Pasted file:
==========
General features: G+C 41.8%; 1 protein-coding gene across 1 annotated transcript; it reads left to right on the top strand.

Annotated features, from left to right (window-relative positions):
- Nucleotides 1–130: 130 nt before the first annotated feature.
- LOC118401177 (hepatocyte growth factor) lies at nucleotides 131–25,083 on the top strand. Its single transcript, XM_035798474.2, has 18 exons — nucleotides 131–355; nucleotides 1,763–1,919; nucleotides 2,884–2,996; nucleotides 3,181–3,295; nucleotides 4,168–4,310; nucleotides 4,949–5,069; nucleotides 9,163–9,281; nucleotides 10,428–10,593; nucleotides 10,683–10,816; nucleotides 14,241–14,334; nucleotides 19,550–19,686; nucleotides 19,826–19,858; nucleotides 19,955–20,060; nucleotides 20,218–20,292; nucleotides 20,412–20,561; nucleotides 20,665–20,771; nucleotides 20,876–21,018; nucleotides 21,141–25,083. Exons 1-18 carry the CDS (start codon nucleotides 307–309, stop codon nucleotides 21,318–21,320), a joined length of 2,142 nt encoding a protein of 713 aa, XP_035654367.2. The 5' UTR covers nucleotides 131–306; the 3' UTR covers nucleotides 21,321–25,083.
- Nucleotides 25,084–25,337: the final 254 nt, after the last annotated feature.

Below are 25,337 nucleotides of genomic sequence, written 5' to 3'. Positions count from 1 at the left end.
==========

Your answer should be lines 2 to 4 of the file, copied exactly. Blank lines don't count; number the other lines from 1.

Annotated features, from left to right (window-relative positions):
- Nucleotides 1–130: 130 nt before the first annotated feature.
- LOC118401177 (hepatocyte growth factor) lies at nucleotides 131–25,083 on the top strand. Its single transcript, XM_035798474.2, has 18 exons — nucleotides 131–355; nucleotides 1,763–1,919; nucleotides 2,884–2,996; nucleotides 3,181–3,295; nucleotides 4,168–4,310; nucleotides 4,949–5,069; nucleotides 9,163–9,281; nucleotides 10,428–10,593; nucleotides 10,683–10,816; nucleotides 14,241–14,334; nucleotides 19,550–19,686; nucleotides 19,826–19,858; nucleotides 19,955–20,060; nucleotides 20,218–20,292; nucleotides 20,412–20,561; nucleotides 20,665–20,771; nucleotides 20,876–21,018; nucleotides 21,141–25,083. Exons 1-18 carry the CDS (start codon nucleotides 307–309, stop codon nucleotides 21,318–21,320), a joined length of 2,142 nt encoding a protein of 713 aa, XP_035654367.2. The 5' UTR covers nucleotides 131–306; the 3' UTR covers nucleotides 21,321–25,083.